It seems that these improvements have been enabled with the use of photoalignment technology, which shares similarities with photolithography but attempts to induce anisotropy in a photoresist analogue on a glass substrate, which then influences the orientation of the deposited liquid crystals in the LCD. In daytime I didn’t have issues reading the display, although it isn’t as easy to read as the S6’s display with auto boost mode enabled.
While we’re still on the subject of contrast and color shifting, in my experience the LG G4’s display didn’t have any noticeable issues with wash-out unless you stare at a black image, and subjectively colors stay true to the eye in just about every viewing angle. The display is also laminated close to the glass, which makes the phone look like the display is painted on when you look closely at most images from extreme viewing angles. LG has also eliminated the rather annoying sharpening effects from the display, which counts as a pretty dramatic improvement in my book for readability as the sharpening effects on the G3 were incredibly annoying with extended reading.
Moving on to the grayscale portion of the test, things get a bit less rosy. The G4’s display has a pretty strong blue cast to it much like the One M9, although gamma is relatively consistent if slightly low for presumably better shadow detail. I suspect this is partially done to improve peak brightness output and partially because a segment of end users prefer a cold display, but LG could improve their standing in this test by adding a toggle to set warm, neutral, and cold white points. As the DCI 1.2 gamut needs power 2.6 gamma and a relatively balanced white point, the G4 will have some problems with accurate rendition of grayscale with DCI content.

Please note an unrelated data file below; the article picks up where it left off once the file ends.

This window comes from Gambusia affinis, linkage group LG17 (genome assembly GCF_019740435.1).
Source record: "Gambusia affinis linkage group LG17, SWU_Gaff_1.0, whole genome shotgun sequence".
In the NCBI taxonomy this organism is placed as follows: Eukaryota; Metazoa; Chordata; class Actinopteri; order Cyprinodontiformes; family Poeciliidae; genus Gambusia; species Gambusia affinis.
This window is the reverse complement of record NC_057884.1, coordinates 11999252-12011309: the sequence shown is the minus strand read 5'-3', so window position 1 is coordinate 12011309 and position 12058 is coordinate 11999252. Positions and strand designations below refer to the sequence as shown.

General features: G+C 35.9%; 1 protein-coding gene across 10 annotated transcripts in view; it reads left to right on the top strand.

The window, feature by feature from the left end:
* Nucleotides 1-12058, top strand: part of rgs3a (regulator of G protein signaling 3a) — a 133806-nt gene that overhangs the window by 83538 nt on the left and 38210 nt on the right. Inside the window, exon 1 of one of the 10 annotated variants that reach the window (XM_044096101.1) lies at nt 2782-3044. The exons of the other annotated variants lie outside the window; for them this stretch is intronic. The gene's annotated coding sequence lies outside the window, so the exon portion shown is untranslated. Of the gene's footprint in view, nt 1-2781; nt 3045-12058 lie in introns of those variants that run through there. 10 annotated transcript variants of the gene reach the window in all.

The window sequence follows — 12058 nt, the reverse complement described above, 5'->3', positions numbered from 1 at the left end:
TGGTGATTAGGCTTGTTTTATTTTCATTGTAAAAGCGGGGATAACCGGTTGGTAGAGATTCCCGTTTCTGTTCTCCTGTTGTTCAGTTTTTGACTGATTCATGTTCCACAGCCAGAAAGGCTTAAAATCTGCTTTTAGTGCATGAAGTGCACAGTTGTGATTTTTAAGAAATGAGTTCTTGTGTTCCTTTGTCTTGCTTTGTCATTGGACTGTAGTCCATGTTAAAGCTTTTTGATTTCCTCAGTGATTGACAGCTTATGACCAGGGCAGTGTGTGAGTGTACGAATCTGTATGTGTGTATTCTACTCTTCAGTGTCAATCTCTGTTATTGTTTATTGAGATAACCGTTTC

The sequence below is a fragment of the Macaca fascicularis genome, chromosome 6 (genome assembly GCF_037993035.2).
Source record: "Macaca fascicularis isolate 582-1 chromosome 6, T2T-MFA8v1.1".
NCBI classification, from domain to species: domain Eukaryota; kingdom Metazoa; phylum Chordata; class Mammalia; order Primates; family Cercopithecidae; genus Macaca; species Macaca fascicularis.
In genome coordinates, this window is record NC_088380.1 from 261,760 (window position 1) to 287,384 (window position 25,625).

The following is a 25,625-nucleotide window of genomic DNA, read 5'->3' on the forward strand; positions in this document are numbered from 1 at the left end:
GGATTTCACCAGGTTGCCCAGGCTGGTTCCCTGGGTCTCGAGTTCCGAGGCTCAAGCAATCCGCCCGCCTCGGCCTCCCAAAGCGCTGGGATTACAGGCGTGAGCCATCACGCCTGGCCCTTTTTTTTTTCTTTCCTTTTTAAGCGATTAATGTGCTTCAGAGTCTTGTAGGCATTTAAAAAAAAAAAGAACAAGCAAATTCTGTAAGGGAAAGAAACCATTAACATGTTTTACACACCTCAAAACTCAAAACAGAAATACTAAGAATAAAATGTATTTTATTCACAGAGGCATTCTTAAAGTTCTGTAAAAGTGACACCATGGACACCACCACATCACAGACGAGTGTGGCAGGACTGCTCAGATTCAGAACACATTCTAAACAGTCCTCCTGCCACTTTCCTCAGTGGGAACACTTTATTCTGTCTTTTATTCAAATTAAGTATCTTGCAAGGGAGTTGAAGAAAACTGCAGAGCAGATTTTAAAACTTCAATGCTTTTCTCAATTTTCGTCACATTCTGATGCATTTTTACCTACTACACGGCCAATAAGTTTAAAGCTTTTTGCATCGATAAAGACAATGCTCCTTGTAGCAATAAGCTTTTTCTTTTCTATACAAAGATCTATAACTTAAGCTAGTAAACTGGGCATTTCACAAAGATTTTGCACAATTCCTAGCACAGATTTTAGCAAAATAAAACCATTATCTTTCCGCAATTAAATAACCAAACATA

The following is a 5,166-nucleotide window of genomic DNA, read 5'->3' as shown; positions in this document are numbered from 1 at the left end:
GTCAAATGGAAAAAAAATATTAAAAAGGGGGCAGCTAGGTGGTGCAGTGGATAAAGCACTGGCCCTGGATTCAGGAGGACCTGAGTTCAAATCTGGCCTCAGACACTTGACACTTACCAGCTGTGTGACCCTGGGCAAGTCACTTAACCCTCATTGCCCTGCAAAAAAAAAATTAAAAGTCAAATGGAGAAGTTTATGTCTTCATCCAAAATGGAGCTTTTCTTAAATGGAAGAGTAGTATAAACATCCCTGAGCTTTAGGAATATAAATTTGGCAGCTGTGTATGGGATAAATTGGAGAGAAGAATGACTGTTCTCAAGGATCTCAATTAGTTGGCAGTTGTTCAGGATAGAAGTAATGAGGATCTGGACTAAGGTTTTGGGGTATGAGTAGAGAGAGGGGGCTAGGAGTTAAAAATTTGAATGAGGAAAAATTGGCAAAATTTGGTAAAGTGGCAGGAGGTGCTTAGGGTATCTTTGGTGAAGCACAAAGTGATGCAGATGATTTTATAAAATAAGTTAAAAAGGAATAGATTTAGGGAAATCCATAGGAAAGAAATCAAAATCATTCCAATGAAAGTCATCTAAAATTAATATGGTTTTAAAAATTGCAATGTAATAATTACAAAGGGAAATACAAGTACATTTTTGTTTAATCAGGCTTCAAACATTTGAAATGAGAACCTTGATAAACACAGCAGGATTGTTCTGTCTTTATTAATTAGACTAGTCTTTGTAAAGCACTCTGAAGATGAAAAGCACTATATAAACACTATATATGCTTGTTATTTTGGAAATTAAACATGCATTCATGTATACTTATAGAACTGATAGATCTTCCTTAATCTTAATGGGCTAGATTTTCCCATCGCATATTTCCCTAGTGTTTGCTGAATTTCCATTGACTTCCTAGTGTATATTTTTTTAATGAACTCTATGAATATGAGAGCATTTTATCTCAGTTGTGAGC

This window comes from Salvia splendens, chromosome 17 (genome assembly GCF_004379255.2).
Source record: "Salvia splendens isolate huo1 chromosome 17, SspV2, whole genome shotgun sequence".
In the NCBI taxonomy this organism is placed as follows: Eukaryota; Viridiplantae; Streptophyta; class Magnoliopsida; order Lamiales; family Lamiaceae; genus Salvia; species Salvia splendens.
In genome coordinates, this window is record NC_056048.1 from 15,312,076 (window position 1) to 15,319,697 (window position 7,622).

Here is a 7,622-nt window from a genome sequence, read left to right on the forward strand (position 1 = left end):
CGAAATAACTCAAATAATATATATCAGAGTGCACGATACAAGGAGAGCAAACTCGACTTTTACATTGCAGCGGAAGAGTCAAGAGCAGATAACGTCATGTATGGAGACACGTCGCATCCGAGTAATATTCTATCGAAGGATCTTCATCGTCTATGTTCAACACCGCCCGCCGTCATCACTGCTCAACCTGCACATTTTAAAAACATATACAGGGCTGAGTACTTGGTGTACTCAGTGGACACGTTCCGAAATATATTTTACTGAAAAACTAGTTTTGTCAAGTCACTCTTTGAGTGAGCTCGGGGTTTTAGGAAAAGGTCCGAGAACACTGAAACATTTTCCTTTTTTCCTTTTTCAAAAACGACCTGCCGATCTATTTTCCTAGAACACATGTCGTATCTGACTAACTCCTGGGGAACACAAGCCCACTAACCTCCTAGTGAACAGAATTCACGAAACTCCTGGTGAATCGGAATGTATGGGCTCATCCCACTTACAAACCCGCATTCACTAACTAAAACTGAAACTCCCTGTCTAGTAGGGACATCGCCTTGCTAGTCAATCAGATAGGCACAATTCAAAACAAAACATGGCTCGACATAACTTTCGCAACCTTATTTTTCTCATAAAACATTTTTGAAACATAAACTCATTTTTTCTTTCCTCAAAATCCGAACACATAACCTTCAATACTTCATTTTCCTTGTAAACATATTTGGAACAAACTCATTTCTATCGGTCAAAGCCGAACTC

Looking at the saturation sweep for the display, we can immediately tell that the G4 misses the sRGB colorspace. However, the way this is done is rather uneven. On the red and magenta sweep, the color is correct up to 80% and it’s somewhere between 80 and 100% where the display will exceed sRGB. However, colors like cyan and green don’t do saturation compression, so the error from sRGB is evenly spaced. Blue ends up meeting sRGB pretty closely here despite saturation compression, which is an improvement from the significant saturation compression of the G3 display. Unfortunately, the excessively wide gamut results in a relatively average/poor showing in this test. Even when I target the DCI gamut, the issues with gamma and general calibration issues means that the average dE2000 error is roughly double that of the sRGB average dE2000 error at 8.89.
As one might have guessed from the previous two results, the end result for the LG G4 is that color accuracy isn’t quite as good as one might have hoped. Due to an excessively wide gamut and a cold color cast, the G4’s display ends up slightly disappointing. Even when we target the DCI gamut for testing, the G4 falls short as the calibration is closer to the sRGB settings that we use than DCI with an average error of 9.72. However, the panel itself is high quality given the high contrast, relatively high peak luminance, and great viewing angles. As-is, it’s close to the Galaxy S6 and iPhone 6 Plus for display quality, but falls short due to lack of calibration. I think the solution here would be for LG to provide an sRGB toggle that would set white point to target 6504k and sRGB colorspace, but this would have to start with the LG G5 as it’s too late at this point to meaningfully change things here.